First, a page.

Am I supposed to let it run until it reaches max pressure and auto shuts off then start spraying?
Am I supposed to spray while the diaphram is pumping air before it auto shuts off?

How much work time do you actually have ?
« Last Edit: January 13, 2008, 07:02:31 AM by doodle »

January 13, 2008, 11:03:31 AM
Reply #251

Zers

  • *
  • Information
  • Member
  • Posts: 49
  • Karma: 0
    • View Profile
well, when you turn it on, it pumps up to pressure, then it stops. Then when you're working, (at least mine) turns on and off to keep the pressure flowing at a regular rate. So, I wait for it to pump up to pressure, then I just go at it till I run out of paint, or run out of model =p

January 13, 2008, 11:16:09 AM
Reply #252

doodle

  • Information
  • New Member
  • Posts: 5
  • Karma: 0
    • View Profile
What I do is turn it on with the regulator valve closed then attach my hose for the airbrush.
I turn the valve to set my psi to 20. This thing is supposed to be max 25-30 ish.
It works fine at this point and sprays at 15. Then after a minute or so the whole unit shuts down
and I lose pressure completely. Then all I hear is an electric hum.

Please tell me I'm doing something wrong. I'm completely at a dead end.

January 13, 2008, 12:50:43 PM
Reply #253

eyewitness

  • *
  • Information
  • Member
  • Posts: 99
  • Karma: 1
    • View Profile
What I do is let my comp fill itself up to 8 BAR (approx 120 PSI) then shut it off, set the reg. valve to 1.5 bar (20 or so PSI), and spray for however long I like or until the pressure inside the tank reaches around 1.5-2 bar, but then again since the big volume of the tank, I can practically airbrush the entire surface of the model with 1 fill. Wierd how this was the cheapest comp I could get my hands on and it's pretty useable for spraying. Except it dishes out 93decibels of sound when pumping... that's what I get when cutting corners in modelling equipment  :embarrased:
There was a terrible ghastly silence.
There was a terrible ghastly noise.
There was a terrible ghastly silence.
The Vogon Constructor Fleet coasted away into the inky starry void.

January 13, 2008, 09:06:51 PM
Reply #254

Zers

  • *
  • Information
  • Member
  • Posts: 49
  • Karma: 0
    • View Profile
What I do is turn it on with the regulator valve closed then attach my hose for the airbrush.
I turn the valve to set my psi to 20. This thing is supposed to be max 25-30 ish.
It works fine at this point and sprays at 15. Then after a minute or so the whole unit shuts down
and I lose pressure completely. Then all I hear is an electric hum.

Please tell me I'm doing something wrong. I'm completely at a dead end.


Sounds like your compressor has an issue, what brand is it? capacity etc?

January 14, 2008, 06:54:55 AM
Reply #255

doodle

  • Information
  • New Member
  • Posts: 5
  • Karma: 0
    • View Profile
Paasche D500SR http://www.paascheairbrush.com/2005_parts/D500SR%20Comp.%20Parts%20List.pdf

edit: brought it to a shop and they deemed it damaged. they're ordering me up a replacement one.
« Last Edit: January 14, 2008, 09:57:23 PM by doodle »

January 21, 2008, 03:44:45 PM
Reply #256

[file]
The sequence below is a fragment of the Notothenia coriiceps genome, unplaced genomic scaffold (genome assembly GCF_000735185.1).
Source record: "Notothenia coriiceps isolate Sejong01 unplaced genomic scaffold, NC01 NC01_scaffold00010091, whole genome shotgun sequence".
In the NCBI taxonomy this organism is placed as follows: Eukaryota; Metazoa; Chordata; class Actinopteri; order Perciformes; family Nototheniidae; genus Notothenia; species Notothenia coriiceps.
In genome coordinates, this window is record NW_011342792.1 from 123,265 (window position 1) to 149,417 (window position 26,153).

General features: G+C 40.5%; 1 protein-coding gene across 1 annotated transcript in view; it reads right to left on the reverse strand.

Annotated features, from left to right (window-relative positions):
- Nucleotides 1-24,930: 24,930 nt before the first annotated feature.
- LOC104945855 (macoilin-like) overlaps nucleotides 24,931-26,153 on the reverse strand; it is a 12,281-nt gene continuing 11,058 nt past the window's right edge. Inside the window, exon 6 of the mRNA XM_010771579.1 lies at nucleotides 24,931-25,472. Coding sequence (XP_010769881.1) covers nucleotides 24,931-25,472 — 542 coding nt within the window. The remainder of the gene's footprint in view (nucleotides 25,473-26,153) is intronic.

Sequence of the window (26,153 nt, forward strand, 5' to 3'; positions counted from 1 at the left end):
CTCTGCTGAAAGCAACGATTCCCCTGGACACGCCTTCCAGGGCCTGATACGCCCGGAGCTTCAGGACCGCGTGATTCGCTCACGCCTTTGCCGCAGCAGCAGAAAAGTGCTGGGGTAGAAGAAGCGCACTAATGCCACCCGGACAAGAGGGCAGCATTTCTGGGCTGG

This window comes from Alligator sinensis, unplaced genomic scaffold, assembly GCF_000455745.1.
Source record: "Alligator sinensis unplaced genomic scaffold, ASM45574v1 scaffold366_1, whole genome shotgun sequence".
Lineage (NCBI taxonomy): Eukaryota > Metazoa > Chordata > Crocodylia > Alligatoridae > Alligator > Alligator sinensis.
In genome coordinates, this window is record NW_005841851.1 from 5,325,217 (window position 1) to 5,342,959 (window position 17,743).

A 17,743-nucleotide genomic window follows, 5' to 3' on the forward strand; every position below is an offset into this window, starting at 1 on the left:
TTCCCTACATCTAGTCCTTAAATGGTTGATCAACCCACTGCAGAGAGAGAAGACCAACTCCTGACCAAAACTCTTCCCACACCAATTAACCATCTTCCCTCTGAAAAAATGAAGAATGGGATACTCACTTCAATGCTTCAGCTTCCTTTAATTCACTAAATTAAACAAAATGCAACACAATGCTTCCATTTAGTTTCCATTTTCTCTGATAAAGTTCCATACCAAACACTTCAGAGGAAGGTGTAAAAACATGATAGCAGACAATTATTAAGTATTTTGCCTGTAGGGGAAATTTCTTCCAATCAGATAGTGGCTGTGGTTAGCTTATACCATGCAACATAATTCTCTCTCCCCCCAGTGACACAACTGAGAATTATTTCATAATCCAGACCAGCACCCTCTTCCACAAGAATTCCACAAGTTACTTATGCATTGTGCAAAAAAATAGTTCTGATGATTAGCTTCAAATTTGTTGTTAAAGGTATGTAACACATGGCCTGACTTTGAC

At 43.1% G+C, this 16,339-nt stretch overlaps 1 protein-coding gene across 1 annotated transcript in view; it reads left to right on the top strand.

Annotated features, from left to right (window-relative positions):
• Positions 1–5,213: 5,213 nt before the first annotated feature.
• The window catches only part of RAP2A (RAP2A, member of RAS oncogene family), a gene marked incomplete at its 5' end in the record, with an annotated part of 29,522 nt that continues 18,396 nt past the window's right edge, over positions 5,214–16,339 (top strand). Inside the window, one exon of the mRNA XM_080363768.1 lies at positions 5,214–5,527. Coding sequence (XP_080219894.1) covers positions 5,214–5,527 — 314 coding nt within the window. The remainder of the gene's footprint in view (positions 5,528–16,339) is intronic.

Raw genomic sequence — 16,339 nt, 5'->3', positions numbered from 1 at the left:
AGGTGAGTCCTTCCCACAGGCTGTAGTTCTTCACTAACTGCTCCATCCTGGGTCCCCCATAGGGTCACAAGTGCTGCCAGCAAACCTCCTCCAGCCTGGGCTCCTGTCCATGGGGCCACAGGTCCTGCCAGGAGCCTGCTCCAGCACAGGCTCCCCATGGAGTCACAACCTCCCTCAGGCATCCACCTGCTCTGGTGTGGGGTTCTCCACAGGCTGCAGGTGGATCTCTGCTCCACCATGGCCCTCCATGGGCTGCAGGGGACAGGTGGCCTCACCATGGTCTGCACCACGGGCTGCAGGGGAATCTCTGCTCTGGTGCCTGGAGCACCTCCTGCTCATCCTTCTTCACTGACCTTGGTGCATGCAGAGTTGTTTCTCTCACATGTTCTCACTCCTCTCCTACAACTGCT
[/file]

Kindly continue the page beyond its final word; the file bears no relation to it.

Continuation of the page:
AnatoleFarmond

  • Fairly Useless
  • **
  • Information
  • Member
  • Help Editors
  • Posts: 412
  • Karma: 1
    • View Profile
So, I cant currently afford an air compressor, however, I know they have propellant tanks for air brushing. Should I just bear down and save up for a compressor or do these propellant tanks do the job? thanks
"No matter how good you get, there will always be someone better than yourself." ~ Char Aznable

January 22, 2008, 01:55:27 AM
Reply #257

Marc

  • *****
  • Information
  • Member
  • FFF Staff
  • Posts: 3039
  • Karma: 7
  • Le Moderator
    • View Profile
Air cans are horrible. Don't buy them.
You can always find small compressors for less than 150$. They work perfectly for beginners.

January 22, 2008, 03:45:01 AM
Reply #258

fulcy

  • Genius is never understood in its own time
  • *****
  • Information
  • Member
  • FFF Staff
  • Posts: 2135
  • Karma: 3
    • View Profile
    • http://www.mechaskunk.com
Well, it depends on what propellant tank you are talking about - are you asking about the small cans, that are about the size of a spray can?  If so, then Ez is right - they are horrible, and don't last long.  However, if you are talking about a propellant tank - something similar in size to the tanks that divers use, and are used with welders, then that may be a viable alternative.  Sure, you need to find a source for filling them up, and actually take the tank there to get it filled up, but it will be less expansive than a compressor.

This being said, in the long run, a compressor/tank combination will be more convenient - no need to take the tank anywhere to get it filled.  I prefer having a compressor/tank combination, since it allows the compressor to shut off after building up enough pressure, and let you run off the pressure stored in the tank.  Take a look at these two:

Airbrush Compressor:
http://www.harborfreight.com/cpi/ctaf/displayitem.taf?Itemnumber=92403

Compressor with small tank:
http://www.harborfreight.com/cpi/ctaf/displayitem.taf?Itemnumber=95275

January 22, 2008, 06:28:55 PM
Reply #259

AnatoleFarmond

  • Fairly Useless
  • **
  • Information
  • Member
  • Help Editors
  • Posts: 412
  • Karma: 1
    • View Profile
Thanks for the insight, both of you. I may just bite the bullet and buy a compressor, since I'm just starting on airbrushing. But in the future I can look into alternative options.
"No matter how good you get, there will always be someone better than yourself." ~ Char Aznable